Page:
Gavin Elementary District 37 officials are asking voters to approve a request March 20 to generate tax dollars needed to make life-safety improvements at two Ingleside-area schools.
However, opponents argue that what the district really wants is a "revolving line of credit" that will put it forever in debt.
Voters will decide the merits of District 37's ballot request to establish the "debt service extension base" of $500,000 for "all subsequent levy years," including 2018.
A "debt service extension base" enables a district to sell bonds without going to referendum but limits the principal and interest a district can levy against taxpayers to repay those bonds. Under its ballot issue, District 37 would have to cap bond sales and repayment at $500,000 annually for a maximum term of 20 years.
Officials say approval of the request would mean the district could raise $5.96 million for repairs at Gavin Central Elementary on North Ridge Road and Gavin South Middle School on Route 134.
At Central, the district is looking to reshingle the roof, replace chillers and asphalt, update digital controls, work on the heating and air conditioning systems and build an elementary STEM lab for students. At the middle school, officials want to add air conditioning to classrooms that do not have it, replace asphalt, the gym floor and a boiler, remove asbestos in the school hallway and remove showers in the locker room.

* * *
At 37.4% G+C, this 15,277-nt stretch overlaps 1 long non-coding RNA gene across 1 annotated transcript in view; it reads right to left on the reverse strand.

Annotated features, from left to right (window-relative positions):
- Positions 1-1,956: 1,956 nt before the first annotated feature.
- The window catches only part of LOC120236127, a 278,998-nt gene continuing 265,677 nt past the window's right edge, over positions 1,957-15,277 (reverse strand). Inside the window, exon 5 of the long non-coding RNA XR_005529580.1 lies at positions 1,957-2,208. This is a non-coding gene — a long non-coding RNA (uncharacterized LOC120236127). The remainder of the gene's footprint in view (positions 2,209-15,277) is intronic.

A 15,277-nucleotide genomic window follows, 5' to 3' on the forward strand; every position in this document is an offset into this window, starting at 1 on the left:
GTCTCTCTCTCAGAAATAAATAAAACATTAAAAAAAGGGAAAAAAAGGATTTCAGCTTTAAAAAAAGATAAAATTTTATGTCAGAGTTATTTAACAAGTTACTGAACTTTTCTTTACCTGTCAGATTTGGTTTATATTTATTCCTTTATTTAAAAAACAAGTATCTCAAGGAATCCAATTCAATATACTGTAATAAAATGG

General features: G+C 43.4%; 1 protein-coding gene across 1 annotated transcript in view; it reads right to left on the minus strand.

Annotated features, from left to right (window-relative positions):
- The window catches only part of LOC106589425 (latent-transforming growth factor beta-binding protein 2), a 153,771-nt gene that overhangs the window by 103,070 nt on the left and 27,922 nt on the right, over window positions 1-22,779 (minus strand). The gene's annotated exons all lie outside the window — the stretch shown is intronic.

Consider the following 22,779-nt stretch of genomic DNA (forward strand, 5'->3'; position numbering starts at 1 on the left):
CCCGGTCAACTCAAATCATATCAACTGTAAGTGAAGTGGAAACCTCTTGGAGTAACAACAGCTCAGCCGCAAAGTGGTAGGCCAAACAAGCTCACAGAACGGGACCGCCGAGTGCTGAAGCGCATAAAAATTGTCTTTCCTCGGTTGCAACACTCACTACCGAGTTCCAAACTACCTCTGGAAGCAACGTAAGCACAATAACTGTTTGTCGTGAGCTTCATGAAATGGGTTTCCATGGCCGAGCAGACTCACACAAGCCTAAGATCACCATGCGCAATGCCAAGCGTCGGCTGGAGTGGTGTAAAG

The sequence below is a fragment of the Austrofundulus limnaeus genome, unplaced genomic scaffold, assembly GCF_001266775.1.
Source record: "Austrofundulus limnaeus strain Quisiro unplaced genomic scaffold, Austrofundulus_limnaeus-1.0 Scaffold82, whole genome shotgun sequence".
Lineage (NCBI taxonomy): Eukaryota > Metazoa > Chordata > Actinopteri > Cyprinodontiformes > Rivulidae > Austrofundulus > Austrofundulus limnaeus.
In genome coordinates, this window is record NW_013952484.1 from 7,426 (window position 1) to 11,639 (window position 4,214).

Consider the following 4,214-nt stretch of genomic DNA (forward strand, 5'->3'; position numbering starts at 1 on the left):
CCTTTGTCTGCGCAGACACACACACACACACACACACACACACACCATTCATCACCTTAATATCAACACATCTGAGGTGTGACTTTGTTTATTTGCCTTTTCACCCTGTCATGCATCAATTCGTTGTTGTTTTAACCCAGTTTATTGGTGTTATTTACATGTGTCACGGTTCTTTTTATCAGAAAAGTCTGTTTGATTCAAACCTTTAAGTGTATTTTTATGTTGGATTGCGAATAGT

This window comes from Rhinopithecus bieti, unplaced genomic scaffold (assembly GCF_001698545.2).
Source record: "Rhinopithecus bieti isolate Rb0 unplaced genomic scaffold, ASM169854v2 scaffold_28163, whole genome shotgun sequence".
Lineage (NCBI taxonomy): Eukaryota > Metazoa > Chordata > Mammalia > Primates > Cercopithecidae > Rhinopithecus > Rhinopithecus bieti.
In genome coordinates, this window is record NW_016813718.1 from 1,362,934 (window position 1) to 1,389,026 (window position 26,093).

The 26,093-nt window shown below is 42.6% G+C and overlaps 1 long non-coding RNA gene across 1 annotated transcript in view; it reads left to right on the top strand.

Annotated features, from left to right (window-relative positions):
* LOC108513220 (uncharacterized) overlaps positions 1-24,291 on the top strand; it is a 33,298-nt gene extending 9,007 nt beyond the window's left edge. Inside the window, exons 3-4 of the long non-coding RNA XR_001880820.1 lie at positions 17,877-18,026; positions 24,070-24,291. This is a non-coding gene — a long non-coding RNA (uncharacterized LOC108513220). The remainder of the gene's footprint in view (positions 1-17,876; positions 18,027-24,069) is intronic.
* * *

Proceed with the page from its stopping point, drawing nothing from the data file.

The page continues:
Superintendent Julie Brua said homeowners would not see an increase in property taxes if the request is approved because the district is prepared to pay off bonds used to build Gavin Central School. If voters say "no," the owner of a house valued at $100,000 will see a decrease in property taxes by about $85 annually.
Several schools in Lake County have a debt service extension base, Brua said. Antioch Elementary District 34 approved a similar measure one year ago to fund its life-safety improvements, she added.
But Chesney Shores resident Alex Politanski said while the improvements are needed, the referendum question gives the district the ability to borrow money for school improvements into the future without having to ask voters for permission.
Politanski, a certified public accountant, said the ballot question does not include a total amount District 37 is borrowing or when the borrowing will end. So, he said, the district will be able to issue bonds, repay those bonds, then issue new bonds for another purpose without the need for another referendum.
For example, if District 37 borrows $5.96 million this year and pays off half those bonds in 10 years, the district will be able to issue $2.98 million more in bonds for another reason without seeking voter approval, Politanski explained.
"This is not a referendum about school improvements," he said. "It's about putting the district into permanent debt and voting for a permanent tax increase."
District officials disagree.
Brua said the district would need to notify the public 30 days in advance and hold a public hearing should officials intend to issue bonds on the debt service extension.
"Residents will still be able to weigh in on the issues if they are not comfortable," she said.
School board member Joe Loffredo said schools should be allowed to operate without having to worry about seeking referendums to address simple issues, such as fixing a roof or other work to keep a school operational.
"We are conscientious about the money we spend here," he said. "We question every nickel and dime and we don't abuse it."
Politanski said the district should ask for $5.96 million in bonds to be paid back over 20 years.
"I'm not against improving our schools," Politanski said. "What I'm against is how they (Gavin) are going about it."